The Protection of Grandfather Abdul Muttalib

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The death of Amina and the orphaned state of our beloved Prophet had grieved Abdul Muttalib just as everybody else. He showed such great affection to his grandson that it would help him forget the absence of his mother and father. There was a divan that had been set up for Abdul Muttalib in the shade of the Ka’ba. He would meet people here, he would see to the business of Mecca at this place. Nobody else would sit on this divan except for him, including his sons, as a token of respect; they would form a circle and sit around it. There was only one young man in Mecca who did not abide by this rule, and that was the son of Abdullah, our beloved Prophet. He would sit by his grandfather; he would hold him from the back of his turban and pull him. To those who tried to prevent him from doing so, Abdul Muttalib would say: “Leave my dear grandson to his devices. I swear by Allah that his future is very bright, his situation very serious.”

He would then stroke his grandson’s back and then sit by him.1 It was clear that his grandson’s actions pleased him and he was not ready to let anyone interfere with his behavior, for he expected many great things for him in the future.

One day Abdul Muttalib went to Yemen with a delegation from the Quraysh. At the time in Abyssinia, Sayf ibn Dhi Yazan was king, a king whose coming had been foretold by the oracles Shiqq and Satih. When the king saw Abdul Muttalib before him, he started to pay special attention to him. This had caught everyone’s attention and everyone was trying to understand the reason behind this. At last Sayf took opportunity of a moment when they were left together, and started to address Abdul Muttalib in the following way: “O Abdul Muttalib! I will disclose certain secrets to you from my own special wisdom and knowledge. I will not repeat these to another man. I feel the need to say these to you. I see his birth within your people. Let these stay with you till Allah allows it, and do not speak of them to another person. It is true that in the deep knowledge that we engage in and the pages of secret books which we do not share with the public but keep to ourselves, we see that a great good will come. In this good and important event the honor and virtue of all humanity, but particularly the honor and virtue of yourself and your delegate is hidden.”

What the king told him had excited Abdul Muttalib. But the king had more to say. So Abdul Muttalib asked: “Then what is this great event?”

The king answered: “A boy will be born in Tihama and there will be mark between his two shoulder blades. Leadership will be this boy’s. He will be your leader till the Judgment Day. These days are the days of his coming. His name is Muhammad. His father and mother will die and his uncle will look after him. We keep speaking about his coming among us all the time. Allah will send him openly and will choose among us his aides. Those who stand by him will be exalted with him; those who oppose him will know defeat. Allah will protect him from evil that man may devise against him and the world will be open for his conquest. He will be full of a sense of duty towards the Gracious, as away from evil thoughts as possible. Fire worship will end with his coming and worshipping idols will be history. His word is the last word. He judges with justice. He orders the good, himself acts good. He keeps people away from evil and tries to root it out. I swear by the Ka’ba and in its beautiful ornaments, you are his grandfather O Abdul Muttalib! There truly is no untruth in this. I hope you have understood what you have to understand from what I have told you and I hope the message has reached its place.”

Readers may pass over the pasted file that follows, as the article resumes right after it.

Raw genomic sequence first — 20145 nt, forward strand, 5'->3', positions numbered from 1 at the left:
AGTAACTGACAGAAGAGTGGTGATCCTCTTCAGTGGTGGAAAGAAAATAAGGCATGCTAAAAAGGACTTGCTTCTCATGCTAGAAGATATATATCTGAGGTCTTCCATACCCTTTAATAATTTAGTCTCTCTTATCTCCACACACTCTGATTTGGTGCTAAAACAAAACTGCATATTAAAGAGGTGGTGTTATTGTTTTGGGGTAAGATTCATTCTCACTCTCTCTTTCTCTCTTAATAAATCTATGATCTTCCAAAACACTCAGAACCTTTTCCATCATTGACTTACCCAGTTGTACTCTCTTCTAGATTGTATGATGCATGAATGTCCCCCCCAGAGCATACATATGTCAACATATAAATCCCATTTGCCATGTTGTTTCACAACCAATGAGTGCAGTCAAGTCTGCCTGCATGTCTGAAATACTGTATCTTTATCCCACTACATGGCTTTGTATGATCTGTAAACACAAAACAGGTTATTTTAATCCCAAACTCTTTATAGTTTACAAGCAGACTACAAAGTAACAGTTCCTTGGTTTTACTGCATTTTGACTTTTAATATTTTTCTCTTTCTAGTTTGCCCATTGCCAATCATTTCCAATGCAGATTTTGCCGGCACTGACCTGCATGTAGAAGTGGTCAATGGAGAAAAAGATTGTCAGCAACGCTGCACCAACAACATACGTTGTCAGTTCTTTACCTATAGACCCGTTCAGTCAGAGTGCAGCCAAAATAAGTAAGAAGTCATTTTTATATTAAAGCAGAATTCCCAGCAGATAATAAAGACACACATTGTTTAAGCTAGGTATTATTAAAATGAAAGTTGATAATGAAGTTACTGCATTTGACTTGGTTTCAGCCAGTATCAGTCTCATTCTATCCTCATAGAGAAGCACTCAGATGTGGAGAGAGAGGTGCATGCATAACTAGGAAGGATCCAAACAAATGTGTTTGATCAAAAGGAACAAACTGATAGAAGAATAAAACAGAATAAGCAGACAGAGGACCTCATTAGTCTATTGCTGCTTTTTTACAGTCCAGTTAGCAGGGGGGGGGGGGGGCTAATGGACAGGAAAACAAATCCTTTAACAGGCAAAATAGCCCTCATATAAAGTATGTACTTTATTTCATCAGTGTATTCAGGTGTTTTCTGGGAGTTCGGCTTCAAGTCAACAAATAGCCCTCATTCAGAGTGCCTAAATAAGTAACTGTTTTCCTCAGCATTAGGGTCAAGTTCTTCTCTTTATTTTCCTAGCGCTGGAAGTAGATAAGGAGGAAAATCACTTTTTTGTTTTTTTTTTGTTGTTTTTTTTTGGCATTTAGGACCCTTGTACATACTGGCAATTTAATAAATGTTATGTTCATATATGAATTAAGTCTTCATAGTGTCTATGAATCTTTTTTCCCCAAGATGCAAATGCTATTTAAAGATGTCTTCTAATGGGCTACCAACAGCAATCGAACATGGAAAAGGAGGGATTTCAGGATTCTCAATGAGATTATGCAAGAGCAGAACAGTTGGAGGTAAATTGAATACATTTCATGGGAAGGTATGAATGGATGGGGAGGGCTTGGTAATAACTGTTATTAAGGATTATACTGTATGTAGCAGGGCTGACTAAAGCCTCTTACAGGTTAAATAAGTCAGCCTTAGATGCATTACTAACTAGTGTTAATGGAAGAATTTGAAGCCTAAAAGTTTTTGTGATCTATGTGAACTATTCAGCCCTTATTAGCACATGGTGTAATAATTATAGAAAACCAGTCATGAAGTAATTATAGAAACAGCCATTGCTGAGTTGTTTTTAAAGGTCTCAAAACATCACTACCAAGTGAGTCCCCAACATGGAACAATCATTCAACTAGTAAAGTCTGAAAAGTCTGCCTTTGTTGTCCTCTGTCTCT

This clear explanation had of course been understood by Abdul Muttalib, for there were things he already knew beforehand. He first shook his head. There seemed to be a sign of weariness upon him that showed the accumulation of his years. Maturely and in a manner that demonstrated the weight and responsibility he carried, Abdul Muttalib said: “Yes dear king! I had a son. I loved him very much and I cared for him meticulously. That is why I had him married to the most munificent girl in my tribe, Amina, the daughter of Wahb. Amina gave birth to a baby boy and I named him Muhammad. But both his father and mother have died. Now he is under my and his uncle’s protection.”

Here Sayf took his turn to speak: “That is what I meant to tell you. Protect him well, especially from ill-meaning and jealous men of religion. It is true that they will not be able to hurt him. Had I the knowledge that I will not die till his coming, I would go with all my army and set camp in Medina, and wait for him, for I see in the recited book and previous scholarships that Medina will be the place he will establish himself, where his Companions will come from and where he will be buried.”2

They had finished their business in Yemen and had returned to Mecca. What Sayf ibn Dhi Yazan had said occupied Abdul Muttalib’s thoughts. Maybe those looking from outside were not aware of this but his world was filled with thoughts and dreams about his grandson; he was contemplating the grace and difficulties he would be faced with; he couldn’t stop himself from thinking about all these. Just as for his own people, Abdul Muttalib was a settler of disputes for people from other tribes as well.